Peneda-Geres was the first national park in Portugal and is still the most important one. As the name suggests there are two parts of it: Peneda and Geres, both beautiful, although Geres more popular probably due to the abundance of water sports on offer at the only lake in the area. We stayed in this part of the park as well for there were few campsites in the whole park, most located in Geres. However, we did visit Peneda and discovered that we liked it better and would've liked to stay at a campsite there.
On the way to Portugal
Old Spanish-Portuguese check point, no longer in use.This is the main road from Spain to the North of Portugal and it goes through the national park. There is now a little cafe on the Portuguese side and a car park for those who want to have a swim in the nearby river as it is not allowed to park a car on the side of the road and the local authorities ensure no one does it. You also pay a tax to use the part of the road that goes through the national park.
A very popular swimming spot
Our campsite in a village called Campo do Geres
Serra de Geres
Trying out a track that happened to be on our way to Vila do Geres, a nearby town.
I was about to write it is an abandoned house along the track but it actually has some tenants.
And here's one of them
Checking whether we'd be able to continue
And the decision was 'no' for obvious reasons.
Back on the road to Vila do Geres
An afternoon tea in Vila do Geres
Taking a detour back to our campsite through some lovely woods.
Roman road trails
There was once a Roman road that stretched 320km between Braga (Portugal) and Astorga (Spain). The trails have now World Heritage status. There are still some milestone along the trail – at miles XXIX, XXX and XXXI. Here's one of them.
Another little track not far from our campsite.
A refuge (?) at the end of the track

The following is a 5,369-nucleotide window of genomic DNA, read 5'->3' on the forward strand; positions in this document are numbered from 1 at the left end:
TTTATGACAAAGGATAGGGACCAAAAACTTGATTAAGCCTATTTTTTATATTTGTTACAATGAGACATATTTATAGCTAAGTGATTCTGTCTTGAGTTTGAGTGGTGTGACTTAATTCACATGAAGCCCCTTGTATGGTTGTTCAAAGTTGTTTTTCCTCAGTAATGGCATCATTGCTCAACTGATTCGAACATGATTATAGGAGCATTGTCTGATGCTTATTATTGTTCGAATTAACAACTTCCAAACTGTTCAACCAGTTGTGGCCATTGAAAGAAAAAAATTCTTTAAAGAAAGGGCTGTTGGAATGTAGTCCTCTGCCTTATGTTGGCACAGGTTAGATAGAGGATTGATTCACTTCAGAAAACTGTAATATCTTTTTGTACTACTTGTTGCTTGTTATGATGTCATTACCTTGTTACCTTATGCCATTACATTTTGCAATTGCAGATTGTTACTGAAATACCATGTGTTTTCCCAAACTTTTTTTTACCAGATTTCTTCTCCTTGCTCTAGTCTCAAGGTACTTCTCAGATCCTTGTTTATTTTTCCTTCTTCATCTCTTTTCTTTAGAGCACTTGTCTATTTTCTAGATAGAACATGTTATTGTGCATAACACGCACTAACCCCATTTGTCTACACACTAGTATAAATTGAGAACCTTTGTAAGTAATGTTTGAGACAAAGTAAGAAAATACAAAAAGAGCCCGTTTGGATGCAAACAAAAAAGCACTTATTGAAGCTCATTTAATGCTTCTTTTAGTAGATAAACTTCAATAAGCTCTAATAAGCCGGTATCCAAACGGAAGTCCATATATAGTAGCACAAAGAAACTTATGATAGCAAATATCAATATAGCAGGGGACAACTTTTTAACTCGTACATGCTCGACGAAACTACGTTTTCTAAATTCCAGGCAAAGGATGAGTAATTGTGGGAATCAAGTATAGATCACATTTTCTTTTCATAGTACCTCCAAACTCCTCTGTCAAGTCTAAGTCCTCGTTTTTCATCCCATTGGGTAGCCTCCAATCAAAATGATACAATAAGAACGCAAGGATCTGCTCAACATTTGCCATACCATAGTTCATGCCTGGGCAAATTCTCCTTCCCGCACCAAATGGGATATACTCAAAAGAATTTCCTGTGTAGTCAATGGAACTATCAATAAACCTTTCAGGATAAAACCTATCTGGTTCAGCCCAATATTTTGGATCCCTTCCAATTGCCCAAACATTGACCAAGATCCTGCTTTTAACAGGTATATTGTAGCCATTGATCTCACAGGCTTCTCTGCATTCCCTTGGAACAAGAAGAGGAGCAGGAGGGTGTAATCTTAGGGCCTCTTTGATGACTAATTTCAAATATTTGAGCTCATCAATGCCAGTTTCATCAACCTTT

The popular lake in Geres part of the park
Relaxing at the campsite
SERRA DA PENEDES
We did a day's trip around Serra da Penedes. Soajo was our first stop. It is mainly known for its photogenic espiguerros – corn granaries – dating from the 18th and 19th centuries. They were created to dry and store corn that ripened late and hence was exposed to autumn rains that threatened harvests with rot. They are topped with a cross symbolising God’s protection of the harvest. And yes, they do look like a village graveyard.
On the way to Soajo
Soajo - espiguerros
On the way to Peneda village
Apparently a very Portuguese cow - due to the horns
Peneda is considered the most beautiful village in the park and it is indeed very pretty. On the hot afternoon we visited it we very much enjoyed its historic church, Igreja Senhora de Peneda, however; for reasons other than its beauty or history: it’s the coolness of its interiors that we found very appealing.
Igreja Senhora de Peneda
The mountain Peneda in the background. It can be climbed with your own equipment.
Aaron's favourite afternoon activity...
Whilst the rest of us walked up to the church despite the heat.
SERRA DA PENEDES
On the way to the Castle of Castro Laboreiro, XIIIC
On of the entrances to the castle
Views from the castle. The village of Castro Laboreiro in the background.